Authenticity key for businesses celebrating Matariki

As the celestial cluster of Matariki begins to rise in the sky above Aotearoa, Mahi Tahi, a Māori owned creative agency, shares some advice on how marketers can embrace the celebration and honour te ao Māori in their campaigns, ensuring a meaningful observance of this culturally significant event.

Last year, Mahi Tahi was asked by Professor Rangi Matamua, Māori astronomer and chief adviser to the Government on the Māori New Year, and stakeholders, to create the first Matariki awareness campaign.

The agency is once again behind this year’s campaign titled ‘Matariki Kāinga Hokia – Matariki calls you home’, having been engaged by Te Māngai Pāho as part of a wider initiative to build on the awareness created by the 2022 campaign, with the goal of creating a stronger sense of unity and understanding about the cultural importance of Matariki to Aotearoa. 

Chief Creative Officer of Mahi Tahi Jade Maipi says ensuring there is a genuine understanding of cultural protocols throughout all the teams who touch a campaign means there is less risk of coming across inauthentic.

Jade Maipi.

She adds that many consumers know a lot about Matariki and are quick to hold brands accountable on social media these days if something does not sit right with them.

“One of the biggest safety things would be to work with a Māori creative agency in the first instance because there’s that level of care.

“You will get alignment for your brand with the values of Matariki, and if not with a Māori creative agency, then it’s just making sure you put value on the same level of care that you would if you were marketing the All Blacks to New Zealand.”

She adds that there are many values that brands are already aligning with, such as sustainability and climate change, that also are also celebrated during Matariki.

“It’s all about kaitiakitanga, sustainability, conservation – those are the main things. When it comes to over-commercialisation, and especially in things like holidays, it can be quite disrespectful to our traditions. What tends to happen is that it can also marginalise us by commodifying our traditions without proper consultations,” says Jade.

“When we say we want to be authentic and genuine, you’ve got to carry that in every step of the process. It’s not so much about just protecting Māori, because I am Māori, but it’s also about protecting your company.”

Following the first official Matariki holiday last year, many conversations have been had about the need to preserve the cultural significance of the holiday in order to avoid it becoming overcommercialised.

As with many other indigenous cultures around the world, over-commercialisation can lead to “the commodification and exploitation of our cultural symbols, practices, and traditions” Jade adds.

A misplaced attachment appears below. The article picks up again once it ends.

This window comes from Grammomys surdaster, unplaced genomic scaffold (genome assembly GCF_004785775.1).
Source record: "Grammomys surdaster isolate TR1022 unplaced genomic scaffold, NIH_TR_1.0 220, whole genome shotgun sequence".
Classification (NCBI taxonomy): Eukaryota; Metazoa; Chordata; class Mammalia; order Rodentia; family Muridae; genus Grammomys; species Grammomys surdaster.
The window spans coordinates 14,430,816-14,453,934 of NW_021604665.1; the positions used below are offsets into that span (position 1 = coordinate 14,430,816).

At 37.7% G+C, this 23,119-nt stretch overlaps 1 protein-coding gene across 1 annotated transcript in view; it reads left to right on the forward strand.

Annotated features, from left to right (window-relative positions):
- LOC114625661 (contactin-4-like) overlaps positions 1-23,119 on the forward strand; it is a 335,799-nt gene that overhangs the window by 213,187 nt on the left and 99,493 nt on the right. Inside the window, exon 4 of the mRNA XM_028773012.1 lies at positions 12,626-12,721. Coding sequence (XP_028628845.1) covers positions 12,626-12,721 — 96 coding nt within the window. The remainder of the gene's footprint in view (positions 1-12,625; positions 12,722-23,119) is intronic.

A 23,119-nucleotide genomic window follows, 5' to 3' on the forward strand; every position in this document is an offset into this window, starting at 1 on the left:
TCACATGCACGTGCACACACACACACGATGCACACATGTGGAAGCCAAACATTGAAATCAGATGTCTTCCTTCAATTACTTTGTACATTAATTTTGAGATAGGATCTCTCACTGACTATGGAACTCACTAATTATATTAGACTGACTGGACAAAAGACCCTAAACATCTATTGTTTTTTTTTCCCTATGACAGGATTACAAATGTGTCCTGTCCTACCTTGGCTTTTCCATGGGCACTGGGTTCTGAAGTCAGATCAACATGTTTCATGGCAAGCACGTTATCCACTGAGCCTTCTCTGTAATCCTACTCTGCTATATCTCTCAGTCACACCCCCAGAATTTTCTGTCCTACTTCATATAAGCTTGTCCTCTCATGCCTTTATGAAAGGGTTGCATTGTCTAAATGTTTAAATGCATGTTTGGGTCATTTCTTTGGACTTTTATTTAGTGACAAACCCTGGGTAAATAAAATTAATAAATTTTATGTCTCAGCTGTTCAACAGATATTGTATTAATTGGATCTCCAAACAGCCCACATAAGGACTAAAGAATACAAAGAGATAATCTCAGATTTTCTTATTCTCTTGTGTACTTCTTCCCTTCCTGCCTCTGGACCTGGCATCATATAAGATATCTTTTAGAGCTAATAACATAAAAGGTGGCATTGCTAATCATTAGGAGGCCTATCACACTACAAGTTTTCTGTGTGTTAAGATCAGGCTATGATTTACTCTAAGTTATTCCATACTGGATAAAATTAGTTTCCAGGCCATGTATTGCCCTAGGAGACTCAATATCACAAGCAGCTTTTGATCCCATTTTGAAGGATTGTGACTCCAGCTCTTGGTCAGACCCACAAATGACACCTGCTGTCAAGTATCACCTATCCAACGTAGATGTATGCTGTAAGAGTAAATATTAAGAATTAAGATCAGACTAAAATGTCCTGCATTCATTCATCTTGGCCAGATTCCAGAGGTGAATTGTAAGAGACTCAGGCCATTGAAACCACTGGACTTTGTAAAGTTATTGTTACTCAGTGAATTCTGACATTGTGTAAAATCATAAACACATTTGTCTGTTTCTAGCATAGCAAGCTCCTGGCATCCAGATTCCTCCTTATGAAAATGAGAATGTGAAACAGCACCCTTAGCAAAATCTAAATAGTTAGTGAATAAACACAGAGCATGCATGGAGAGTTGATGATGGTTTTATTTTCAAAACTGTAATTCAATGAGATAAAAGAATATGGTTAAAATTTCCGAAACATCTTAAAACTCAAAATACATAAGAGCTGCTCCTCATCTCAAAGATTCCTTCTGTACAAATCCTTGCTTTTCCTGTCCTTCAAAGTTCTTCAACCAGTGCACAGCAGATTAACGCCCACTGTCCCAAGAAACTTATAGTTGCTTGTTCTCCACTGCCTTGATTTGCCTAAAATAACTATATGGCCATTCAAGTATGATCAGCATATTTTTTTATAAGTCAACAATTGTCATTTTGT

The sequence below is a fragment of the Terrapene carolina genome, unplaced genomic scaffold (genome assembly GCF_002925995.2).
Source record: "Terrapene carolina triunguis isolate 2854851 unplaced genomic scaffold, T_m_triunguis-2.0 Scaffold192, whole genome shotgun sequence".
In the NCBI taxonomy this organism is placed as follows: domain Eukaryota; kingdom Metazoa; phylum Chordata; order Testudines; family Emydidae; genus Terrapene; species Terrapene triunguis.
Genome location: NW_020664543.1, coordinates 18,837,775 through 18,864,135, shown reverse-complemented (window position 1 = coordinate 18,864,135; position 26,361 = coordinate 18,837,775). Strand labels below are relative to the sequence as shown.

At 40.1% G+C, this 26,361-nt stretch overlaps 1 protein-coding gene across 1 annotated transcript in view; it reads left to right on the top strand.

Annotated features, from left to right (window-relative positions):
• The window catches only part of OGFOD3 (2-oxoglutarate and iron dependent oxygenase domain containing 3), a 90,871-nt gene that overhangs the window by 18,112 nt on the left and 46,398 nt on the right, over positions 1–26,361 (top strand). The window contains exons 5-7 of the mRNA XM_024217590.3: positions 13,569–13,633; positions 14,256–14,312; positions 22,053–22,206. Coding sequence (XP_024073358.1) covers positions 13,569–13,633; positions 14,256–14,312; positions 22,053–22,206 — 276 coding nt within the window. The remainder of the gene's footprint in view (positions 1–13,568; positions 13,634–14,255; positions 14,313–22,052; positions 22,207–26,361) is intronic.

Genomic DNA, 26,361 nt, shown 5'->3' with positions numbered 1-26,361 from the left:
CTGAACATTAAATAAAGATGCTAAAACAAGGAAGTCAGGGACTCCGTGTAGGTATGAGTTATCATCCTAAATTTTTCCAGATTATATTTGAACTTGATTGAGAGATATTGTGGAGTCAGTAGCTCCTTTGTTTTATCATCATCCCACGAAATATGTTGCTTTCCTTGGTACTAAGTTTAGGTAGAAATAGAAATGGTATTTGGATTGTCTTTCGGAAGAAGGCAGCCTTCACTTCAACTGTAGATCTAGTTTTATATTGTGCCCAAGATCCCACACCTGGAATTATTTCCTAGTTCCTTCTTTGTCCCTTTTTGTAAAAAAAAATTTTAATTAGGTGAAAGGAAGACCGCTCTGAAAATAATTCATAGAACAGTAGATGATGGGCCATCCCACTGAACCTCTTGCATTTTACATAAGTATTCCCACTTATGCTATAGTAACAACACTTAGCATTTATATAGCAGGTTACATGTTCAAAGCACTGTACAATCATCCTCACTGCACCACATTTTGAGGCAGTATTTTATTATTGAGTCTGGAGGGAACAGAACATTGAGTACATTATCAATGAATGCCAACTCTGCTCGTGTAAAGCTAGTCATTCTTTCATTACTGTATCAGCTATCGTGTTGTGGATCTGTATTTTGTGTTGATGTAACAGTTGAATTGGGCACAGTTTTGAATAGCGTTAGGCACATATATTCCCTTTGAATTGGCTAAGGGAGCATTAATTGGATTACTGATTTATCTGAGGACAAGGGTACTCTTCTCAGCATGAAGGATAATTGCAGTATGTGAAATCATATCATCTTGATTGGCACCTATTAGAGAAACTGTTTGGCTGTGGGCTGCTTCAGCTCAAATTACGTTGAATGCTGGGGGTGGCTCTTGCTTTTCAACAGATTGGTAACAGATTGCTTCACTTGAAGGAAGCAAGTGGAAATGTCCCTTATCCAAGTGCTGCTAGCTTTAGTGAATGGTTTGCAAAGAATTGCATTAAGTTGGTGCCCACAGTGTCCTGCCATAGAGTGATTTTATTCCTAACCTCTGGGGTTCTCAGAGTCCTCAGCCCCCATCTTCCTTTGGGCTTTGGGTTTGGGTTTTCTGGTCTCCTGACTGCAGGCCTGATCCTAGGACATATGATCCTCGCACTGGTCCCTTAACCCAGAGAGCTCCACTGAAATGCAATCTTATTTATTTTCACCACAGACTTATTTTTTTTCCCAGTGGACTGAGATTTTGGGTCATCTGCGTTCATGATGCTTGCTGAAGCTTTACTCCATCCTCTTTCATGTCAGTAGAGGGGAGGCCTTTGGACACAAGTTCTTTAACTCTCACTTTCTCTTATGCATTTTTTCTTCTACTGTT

“We expect people to tread carefully and make sure that however brands or businesses align to something that’s indigenous is by aligning to the values of that thing.”

In the case of Matariki, Jade says it’s about slowing down and coming together as a people to reconnect.

As a Māori-led agency, Mahi Tahi was well positioned to lead the campaign, having people throughout the process who were aware of culturally significant protocols. However, not all businesses will have this, Jade acknowledges.

“Usually what happens is there are Māori consultants who come in. But we understand in this industry that there are so many steps to sign off. That cultural advice isn’t necessarily being carried across those different parts [of the campaign].

“The people who have sign off on things aren’t aware of these cultural significant protocols that have been put in place and the reason why it shapes the creative.

“We need to understand that it’s not enough just to have an advisor at one point because for a business, there’s your marketing teams, your comms teams, they need to understand everything behind anything that’s indigenous.”

Jade emphasises the importance of internal alignment within a company before engaging with external stakeholders regarding Matariki. She believes that authenticity is crucial. “If you want to align to that, how can you do that? Answer that first as a company before you bring in external stakeholders to have that conversation with. I think it’s always got to start with us, and like with anything to do with Matariki, people can see from a mile away if it’s not authentic.”

Regarding the goals of Matariki, Jade says there are two primary objectives. The first goal is for people to reconnect and spend time together. In today’s fast-paced world, where individuals are constantly busy, finding time for meaningful connections has become challenging.

The second main goal of Matariki revolves around the environment, with an emphasis on conservation and sustainability. Jade stresses that Matariki is strongly associated with these principles. Preserving the environment and ensuring sustainable practices are essential components of the Matariki celebration.

Looking to the future she says she is hopeful that the meaning of Matariki will be more widely understood and embody values of kaitiakitanga and reconnection.

“That’s one of the main goals that I know that Rangi Matamua is really hopeful for with this holiday.”

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